Dixon left to ponder what might have been

Michael Levitt/Motorsport Images

Dixon left to ponder what might have been


Dixon left to ponder what might have been


Scott Dixon was the favorite among oddsmakers to win the 104th Indianapolis 500, and after leading 111 of 200 laps on Sunday, it was easy to see why the Chip Ganassi Racing driver was predicted to capture his second Indy 500 victory.

That second trip to the Indy 500 mountain top, however, was reserved for Takuma Sato, whose Rahal Letterman Lanigan entry got by Dixon on Lap 172 and never looked back. Whatever easy speed Dixon’s No. 9 Honda produced beforehand was absent and, as he saved fuel to get to the finish, he figured Sato’s No. 30 Honda would fall behind.

It didn’t happen, and with the late caution period for the nasty crash suffered by Sato’s RLL teammate Spencer Pigot, the checkered flag waved over the Japanese driver as his rival from New Zealand was shocked to finish second.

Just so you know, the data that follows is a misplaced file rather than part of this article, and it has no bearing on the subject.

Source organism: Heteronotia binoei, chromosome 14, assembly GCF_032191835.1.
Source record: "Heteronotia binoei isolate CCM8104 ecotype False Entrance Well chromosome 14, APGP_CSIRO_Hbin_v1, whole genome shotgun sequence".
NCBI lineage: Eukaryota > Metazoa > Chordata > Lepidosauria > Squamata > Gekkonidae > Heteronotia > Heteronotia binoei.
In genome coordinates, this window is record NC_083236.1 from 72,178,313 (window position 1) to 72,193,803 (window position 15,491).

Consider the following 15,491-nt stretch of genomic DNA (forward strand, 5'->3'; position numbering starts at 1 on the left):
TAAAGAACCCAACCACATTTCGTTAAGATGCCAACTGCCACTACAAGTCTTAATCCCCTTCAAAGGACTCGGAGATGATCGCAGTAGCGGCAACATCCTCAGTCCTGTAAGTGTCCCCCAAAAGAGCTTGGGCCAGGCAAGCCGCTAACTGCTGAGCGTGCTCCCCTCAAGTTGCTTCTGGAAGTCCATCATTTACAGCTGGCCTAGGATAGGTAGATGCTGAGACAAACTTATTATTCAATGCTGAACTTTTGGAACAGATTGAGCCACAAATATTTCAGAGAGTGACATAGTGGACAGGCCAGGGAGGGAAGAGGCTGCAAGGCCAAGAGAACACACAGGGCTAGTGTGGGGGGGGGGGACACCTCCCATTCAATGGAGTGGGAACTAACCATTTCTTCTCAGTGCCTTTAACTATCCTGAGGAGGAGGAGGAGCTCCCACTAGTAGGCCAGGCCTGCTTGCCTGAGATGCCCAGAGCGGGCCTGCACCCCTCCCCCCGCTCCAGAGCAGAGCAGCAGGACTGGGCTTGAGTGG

“This is a hard one to swallow,” Dixon said. “On fuel mileage, I really can’t see how they were going to make it. We pitted a lap later, and the numbers they had to get, it was going to be very difficult. I thought they were going to throw a red flag, which would have been interesting for the last four or five laps. Huge congrats to Sato. He drove his pants off today. Rahal Letterman Lanigan, they were super-fast, obviously 1-3 (with Graham Rahal in third).”

For Dixon, the 2008 Indy 500 winner, his car was seemingly invincible for the majority of the race as it demonstrated the kind of dominance that is rarely experienced by a driver more than once or twice at the Speedway. This knowledge, along with earning his third runner-up finish at Indy, left the Kiwi lamenting the empty feeling the result brought.

“A good day for Honda. A massive thank you. Proud to be powered by HPD and Honda, and it’s nice to get some points,” he said. “But it’s hard when it slips away like that.”